Created By Robert Baldwin
Associate Professor of Art History, Connecticut College
1,1000 PP Slide shows of Art by Artist / OFF LINE UNTIL 9/25/14
NEW PUBLIC LECTURE (tied to Donna Tartt, The Goldfinch)
Fabritius’ Goldfinch, Vermeer’s Girl with the Pearl Earring, and Kalf’s Still-Life with Nautilus: Humble Subjects and High Aestheticism in Dutch Baroque Art
After 1660, Dutch culture shed its traditional Calvinist simplicity and burgher austerity for courtly beauty, refinement, and leisure These three case studies in later 17th-century Dutch art clarify different aspects of the new Dutch burgher embrace of aristocratic aesthetics. To elevate mundane Dutch subjects to the "higher" world of Art, painters such as Vermeer, Fabritius, and Kalf developed hyper-aesthetic styles featuring dramatic light, poetic color, and abstracting brushwork. By combining refined effects and aesthetic quality with everyday subject matter, Dutch Baroque artists contributed significantly to the growing autonomy of the aesthetic sphere which later artists took further. And by raising the status of everyday scenes and still life, Dutch artists helped those categories attain new value in 18th-century art, even among courtly collectors. / I have given this lecture at public libraries in Connecticut including Branford, Madison, Essex, Old Lyme, East Lyme, Lyme, and Mystic. Intertested parties should contact me at firstname.lastname@example.org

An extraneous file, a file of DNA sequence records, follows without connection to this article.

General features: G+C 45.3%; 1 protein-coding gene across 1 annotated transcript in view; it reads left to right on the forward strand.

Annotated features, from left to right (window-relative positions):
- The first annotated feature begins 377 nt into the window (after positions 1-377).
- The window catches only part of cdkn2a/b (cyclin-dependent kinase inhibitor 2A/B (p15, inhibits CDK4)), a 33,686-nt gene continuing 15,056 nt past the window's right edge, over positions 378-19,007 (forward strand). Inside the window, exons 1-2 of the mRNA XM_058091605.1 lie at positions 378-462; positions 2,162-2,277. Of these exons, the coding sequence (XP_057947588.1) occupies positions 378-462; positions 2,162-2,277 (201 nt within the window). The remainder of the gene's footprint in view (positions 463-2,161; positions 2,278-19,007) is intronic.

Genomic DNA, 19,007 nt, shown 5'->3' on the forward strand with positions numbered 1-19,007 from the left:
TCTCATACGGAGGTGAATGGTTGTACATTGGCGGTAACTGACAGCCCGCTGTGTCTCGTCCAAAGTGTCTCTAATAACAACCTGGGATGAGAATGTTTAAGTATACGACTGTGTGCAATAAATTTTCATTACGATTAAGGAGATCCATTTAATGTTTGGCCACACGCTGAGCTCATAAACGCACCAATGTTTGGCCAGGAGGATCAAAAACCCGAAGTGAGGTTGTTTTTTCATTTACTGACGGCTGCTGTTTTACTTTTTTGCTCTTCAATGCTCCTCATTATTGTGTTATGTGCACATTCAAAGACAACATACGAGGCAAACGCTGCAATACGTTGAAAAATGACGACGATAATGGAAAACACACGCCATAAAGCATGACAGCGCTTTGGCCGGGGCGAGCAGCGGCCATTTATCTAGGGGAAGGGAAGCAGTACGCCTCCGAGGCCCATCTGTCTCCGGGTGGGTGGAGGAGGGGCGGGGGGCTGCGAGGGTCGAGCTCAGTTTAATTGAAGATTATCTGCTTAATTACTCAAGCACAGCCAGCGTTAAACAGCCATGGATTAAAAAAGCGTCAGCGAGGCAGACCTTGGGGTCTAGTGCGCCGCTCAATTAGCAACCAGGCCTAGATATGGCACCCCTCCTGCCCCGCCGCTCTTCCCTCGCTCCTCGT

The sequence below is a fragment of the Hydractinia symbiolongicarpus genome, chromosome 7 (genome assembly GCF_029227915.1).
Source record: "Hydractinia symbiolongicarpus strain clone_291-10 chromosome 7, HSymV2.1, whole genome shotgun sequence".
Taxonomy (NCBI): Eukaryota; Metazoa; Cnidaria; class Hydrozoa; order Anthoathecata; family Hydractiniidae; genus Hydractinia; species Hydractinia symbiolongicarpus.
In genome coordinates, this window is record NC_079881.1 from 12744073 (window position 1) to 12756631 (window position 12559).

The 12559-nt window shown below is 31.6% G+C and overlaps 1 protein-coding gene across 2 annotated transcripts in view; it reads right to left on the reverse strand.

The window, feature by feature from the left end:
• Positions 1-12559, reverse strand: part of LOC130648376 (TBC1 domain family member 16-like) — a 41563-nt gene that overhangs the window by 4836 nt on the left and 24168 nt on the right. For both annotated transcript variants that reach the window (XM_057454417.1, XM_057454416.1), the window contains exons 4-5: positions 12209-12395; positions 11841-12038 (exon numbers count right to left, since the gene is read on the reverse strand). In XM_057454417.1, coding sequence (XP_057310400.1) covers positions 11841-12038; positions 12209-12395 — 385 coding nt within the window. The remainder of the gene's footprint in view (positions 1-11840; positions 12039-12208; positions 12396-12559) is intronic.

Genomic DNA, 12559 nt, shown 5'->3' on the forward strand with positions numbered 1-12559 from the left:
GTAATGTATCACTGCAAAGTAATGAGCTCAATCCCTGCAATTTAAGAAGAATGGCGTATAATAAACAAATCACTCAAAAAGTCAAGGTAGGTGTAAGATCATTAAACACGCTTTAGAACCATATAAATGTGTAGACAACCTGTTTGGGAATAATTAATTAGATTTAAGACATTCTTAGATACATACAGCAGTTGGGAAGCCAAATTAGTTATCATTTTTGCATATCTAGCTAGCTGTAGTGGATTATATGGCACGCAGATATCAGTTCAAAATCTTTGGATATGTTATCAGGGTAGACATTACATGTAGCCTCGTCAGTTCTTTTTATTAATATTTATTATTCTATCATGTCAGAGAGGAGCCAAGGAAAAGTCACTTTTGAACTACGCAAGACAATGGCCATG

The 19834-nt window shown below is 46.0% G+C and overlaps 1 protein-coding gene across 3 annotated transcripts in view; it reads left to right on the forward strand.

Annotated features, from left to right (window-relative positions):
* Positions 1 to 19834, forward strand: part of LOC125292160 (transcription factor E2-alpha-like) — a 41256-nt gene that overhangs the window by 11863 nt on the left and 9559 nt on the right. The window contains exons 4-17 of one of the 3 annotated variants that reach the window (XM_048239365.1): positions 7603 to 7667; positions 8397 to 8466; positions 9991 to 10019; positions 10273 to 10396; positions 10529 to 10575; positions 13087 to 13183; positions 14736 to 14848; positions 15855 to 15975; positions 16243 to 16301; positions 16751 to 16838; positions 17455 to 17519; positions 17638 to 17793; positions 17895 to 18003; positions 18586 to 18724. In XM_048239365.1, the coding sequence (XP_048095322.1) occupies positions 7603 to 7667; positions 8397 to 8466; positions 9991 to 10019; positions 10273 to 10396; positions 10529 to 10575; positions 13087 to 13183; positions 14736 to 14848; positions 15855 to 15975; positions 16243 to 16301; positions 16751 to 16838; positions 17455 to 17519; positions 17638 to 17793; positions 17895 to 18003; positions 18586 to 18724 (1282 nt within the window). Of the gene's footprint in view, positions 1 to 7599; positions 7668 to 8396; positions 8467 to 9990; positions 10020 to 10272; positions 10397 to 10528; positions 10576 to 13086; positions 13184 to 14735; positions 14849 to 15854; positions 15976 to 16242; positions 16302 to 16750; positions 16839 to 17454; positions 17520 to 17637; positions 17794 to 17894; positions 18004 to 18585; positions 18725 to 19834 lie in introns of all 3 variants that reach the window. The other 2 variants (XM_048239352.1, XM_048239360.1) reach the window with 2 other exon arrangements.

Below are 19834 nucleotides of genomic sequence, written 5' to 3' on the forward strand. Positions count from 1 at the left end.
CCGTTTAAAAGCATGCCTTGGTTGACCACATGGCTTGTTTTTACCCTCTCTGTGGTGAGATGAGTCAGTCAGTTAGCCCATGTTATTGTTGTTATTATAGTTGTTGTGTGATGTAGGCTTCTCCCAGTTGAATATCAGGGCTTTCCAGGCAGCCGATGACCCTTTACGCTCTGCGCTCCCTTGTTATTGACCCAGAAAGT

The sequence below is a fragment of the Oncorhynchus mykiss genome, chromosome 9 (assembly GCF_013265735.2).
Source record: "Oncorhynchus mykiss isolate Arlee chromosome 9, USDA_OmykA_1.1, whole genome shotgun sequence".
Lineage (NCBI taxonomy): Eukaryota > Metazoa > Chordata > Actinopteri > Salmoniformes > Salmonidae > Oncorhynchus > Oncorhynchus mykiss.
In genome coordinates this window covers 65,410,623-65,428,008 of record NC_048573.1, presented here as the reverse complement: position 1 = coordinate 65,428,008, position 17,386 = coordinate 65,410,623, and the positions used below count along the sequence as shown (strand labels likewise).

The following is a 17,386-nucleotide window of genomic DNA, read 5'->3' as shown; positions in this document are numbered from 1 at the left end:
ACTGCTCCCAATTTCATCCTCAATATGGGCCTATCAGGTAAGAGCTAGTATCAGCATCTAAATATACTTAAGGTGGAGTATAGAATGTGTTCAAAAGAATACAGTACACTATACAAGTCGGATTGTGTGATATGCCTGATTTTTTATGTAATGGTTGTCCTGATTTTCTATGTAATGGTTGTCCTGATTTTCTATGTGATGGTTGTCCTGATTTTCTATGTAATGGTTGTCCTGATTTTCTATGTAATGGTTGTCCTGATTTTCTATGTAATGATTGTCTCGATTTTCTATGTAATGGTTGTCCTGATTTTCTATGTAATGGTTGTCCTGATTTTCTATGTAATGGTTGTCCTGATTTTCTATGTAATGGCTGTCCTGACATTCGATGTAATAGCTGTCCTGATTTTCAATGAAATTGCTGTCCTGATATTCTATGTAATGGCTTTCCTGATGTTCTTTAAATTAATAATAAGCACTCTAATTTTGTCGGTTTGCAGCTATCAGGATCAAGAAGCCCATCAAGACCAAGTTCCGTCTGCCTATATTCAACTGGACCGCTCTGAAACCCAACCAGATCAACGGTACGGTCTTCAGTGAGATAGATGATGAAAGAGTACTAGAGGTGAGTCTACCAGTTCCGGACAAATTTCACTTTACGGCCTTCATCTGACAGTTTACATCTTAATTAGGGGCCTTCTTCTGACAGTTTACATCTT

Use the SEARCH box at the right to search the thousands of pages on this site for any topic. For example, type "Jew" to find my essays and bibliography on anti-Semitism in Giotto and Piero.
(If you find a dead link, please email me at email@example.com.)
Purpose of the Web Site
Up since Feb 1, 2010, this web site offers a selection of writings from 30 years in Art History including 250 essays and articles, an archive of 73,000 images of Western art in 2,300 Powerpoint slide shows by subject matter (members only), an archive of 1,100 slide shows of 60,000 images by major artists before 1920 (members only), 4 slide shows of 200 art works in Italy arranged by city for travelers, 30 thematic bibliographies, syllabi for 8 courses in Renaissance and Baroque art, Gender, and Landscape, detailed outlines and summaries of major historical points for 150 art works from the Survey course (1400-present), a section on primary texts featuring 19th-century American writings on Indians and Manifest Destiny; videos of select lectures in Renaissance art (to be expanded), and 1700 of my art photos, mostly close-ups, on the Art Galleries page.
The 3,050 pages of scholarly material can be searched for keyword in the white SEARCH box at right. This site targets a larger, educated public while offering materials useful for young professors creating courses in late Medieval, Renaissance and Baroque art, Gender (1300-1775) and Landscape (1300-2000).
If you join this site as a Member, you can download any of the 2,000 PP slide shows on art by subject matter. To receive the whole archive for $25.00, contact directly at firstname.lastname@example.org.
GRADUATE STUDENTS: See my "Guide to Job Searching in Art History" with suggestions for interviews and surviving CAA (on the MISC INFO page).